Japanese bobtails are called bobtails for a good reason — they have bobbed tails! The tail, which can be curved or kinked, look more like a pompom or a bunny tail than a standard cat tail. Bobtails shouldn’t be confused with the Manx, which is a naturally tailless cat. The Japanese bobtail’s trademark tail is created by a recessive gene. So, mate a bobtail with another bobtail – and voila! you have more bobtails with their distinctive tails.
Just as an aside, my late cat Saki, although an ordinary black cat, had a kinked, truncated tail. Her tail was longer than that of Japanese bobtails, which aren’t supposed to be more than 2 or 3 inches in length. Everyone who met her for the first time would ask me if she lost part of her tail in an accident. Maybe I accidentally slammed a door on her tail? (Yikes!) One friend kept calling her an "atomic cat" -- he insists that her tail genes were deranged by an atomic blast!
Okay, back to bobtails -- these cats can have either rigid or flexible tails. Saki’s tail was quite flexible – and she’d often wriggle the tail tip, which was bifurcated.
No doubt about it, her tail was one of the most distinctive traits about her. That, and her vocalization.
In that respect, she was like a Siamese. My Japanese friends tell me that all black cats have Siamese blood somewhere in their ancestry. It’s said that early Siamese cats had kinked, full-length tails, so maybe there is something to the theory. Saki certainly sounded Siamese – very different than the melodious voice of a Japanese bobtail. She also behaved like a Siamese, with her high activity level and her penchant for climbing. But that’s another story for another time.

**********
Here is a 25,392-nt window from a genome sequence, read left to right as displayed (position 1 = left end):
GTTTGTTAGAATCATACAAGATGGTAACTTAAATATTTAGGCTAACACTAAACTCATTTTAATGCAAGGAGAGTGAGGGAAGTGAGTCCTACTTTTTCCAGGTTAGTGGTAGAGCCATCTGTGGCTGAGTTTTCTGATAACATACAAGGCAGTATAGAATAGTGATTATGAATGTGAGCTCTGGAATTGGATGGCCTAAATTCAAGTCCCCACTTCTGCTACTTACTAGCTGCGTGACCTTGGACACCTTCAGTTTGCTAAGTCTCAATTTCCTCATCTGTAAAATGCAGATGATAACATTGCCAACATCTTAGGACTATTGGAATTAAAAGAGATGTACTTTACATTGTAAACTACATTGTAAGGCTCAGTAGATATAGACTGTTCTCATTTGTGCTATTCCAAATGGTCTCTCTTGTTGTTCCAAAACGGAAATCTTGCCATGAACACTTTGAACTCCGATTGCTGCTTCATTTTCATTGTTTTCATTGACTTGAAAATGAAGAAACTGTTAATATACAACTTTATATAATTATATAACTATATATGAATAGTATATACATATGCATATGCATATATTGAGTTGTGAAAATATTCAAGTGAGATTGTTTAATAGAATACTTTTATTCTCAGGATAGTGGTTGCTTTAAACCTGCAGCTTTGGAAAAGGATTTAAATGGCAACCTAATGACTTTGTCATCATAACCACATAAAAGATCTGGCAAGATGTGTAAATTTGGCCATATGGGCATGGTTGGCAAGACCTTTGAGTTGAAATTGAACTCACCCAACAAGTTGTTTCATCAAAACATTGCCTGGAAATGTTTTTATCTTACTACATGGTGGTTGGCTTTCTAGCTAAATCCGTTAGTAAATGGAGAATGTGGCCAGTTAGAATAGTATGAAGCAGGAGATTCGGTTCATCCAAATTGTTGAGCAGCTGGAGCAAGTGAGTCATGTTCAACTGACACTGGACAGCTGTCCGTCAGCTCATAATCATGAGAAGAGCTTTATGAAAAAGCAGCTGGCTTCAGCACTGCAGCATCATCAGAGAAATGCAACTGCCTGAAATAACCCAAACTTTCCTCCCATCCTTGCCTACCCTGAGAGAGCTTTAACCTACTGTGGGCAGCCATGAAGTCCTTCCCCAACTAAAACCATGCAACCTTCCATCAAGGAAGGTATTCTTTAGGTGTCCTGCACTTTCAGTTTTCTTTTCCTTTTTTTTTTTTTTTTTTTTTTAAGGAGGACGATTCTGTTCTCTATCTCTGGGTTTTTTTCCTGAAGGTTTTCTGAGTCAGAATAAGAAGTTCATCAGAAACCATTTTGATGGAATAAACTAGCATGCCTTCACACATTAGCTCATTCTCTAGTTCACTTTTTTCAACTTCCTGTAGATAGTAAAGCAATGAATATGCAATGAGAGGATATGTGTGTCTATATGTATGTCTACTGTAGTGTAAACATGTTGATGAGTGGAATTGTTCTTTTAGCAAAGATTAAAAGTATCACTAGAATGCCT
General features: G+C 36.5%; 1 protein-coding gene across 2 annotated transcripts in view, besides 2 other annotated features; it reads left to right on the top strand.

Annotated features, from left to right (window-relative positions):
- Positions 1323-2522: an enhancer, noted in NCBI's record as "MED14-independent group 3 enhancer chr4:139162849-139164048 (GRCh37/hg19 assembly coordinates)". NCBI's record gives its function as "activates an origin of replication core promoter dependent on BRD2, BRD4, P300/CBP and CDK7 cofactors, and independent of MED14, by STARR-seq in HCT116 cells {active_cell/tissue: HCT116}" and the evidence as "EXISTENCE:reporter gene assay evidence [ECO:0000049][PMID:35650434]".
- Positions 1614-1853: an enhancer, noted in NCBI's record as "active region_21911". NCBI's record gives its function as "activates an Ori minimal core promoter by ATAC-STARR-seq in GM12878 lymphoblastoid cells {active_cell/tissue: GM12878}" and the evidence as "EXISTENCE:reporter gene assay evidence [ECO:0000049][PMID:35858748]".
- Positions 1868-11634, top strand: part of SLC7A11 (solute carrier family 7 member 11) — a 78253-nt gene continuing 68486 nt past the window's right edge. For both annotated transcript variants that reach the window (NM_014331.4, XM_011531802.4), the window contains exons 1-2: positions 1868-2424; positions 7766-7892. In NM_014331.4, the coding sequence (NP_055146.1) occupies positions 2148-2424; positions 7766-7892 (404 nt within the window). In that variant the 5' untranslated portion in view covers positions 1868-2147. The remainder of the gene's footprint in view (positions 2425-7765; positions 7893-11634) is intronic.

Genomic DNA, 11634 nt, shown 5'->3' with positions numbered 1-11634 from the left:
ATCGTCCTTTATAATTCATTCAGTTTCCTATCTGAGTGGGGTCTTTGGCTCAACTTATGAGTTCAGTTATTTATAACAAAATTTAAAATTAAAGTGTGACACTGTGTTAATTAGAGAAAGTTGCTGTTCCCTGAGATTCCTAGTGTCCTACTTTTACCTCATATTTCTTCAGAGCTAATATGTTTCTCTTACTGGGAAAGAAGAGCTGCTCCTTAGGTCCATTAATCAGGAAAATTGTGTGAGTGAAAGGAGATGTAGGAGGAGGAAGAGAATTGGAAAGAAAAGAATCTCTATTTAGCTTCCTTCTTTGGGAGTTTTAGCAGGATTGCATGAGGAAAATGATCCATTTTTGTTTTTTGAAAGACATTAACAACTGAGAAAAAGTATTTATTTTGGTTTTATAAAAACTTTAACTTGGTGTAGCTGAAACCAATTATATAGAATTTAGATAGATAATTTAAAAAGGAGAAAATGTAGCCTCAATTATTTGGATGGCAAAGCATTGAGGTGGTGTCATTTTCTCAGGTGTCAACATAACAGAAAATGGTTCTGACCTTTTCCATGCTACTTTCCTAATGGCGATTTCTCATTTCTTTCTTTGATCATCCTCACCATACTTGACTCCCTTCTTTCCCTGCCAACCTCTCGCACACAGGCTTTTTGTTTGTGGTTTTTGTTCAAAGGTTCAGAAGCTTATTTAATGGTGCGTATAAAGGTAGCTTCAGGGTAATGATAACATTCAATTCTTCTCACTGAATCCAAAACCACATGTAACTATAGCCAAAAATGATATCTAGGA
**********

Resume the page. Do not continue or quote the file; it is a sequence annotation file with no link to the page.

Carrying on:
As to temperament, Japanese bobtails are supposed to be affectionate, amiable, alert, playful, spirited and energetic.(Actually, this sounds very much like Saki, except for the amiable bit.) They’ll run to the door to greet you when you come home. They’re intelligent and good with children. (Frankly, if they were really intelligent, they'd simply avoid children.)
Japanese bobtails are believed to have been introduced to Japan from China in the 6th century. (Just like everything else, I guess.) They were first imported to the United States in 1968.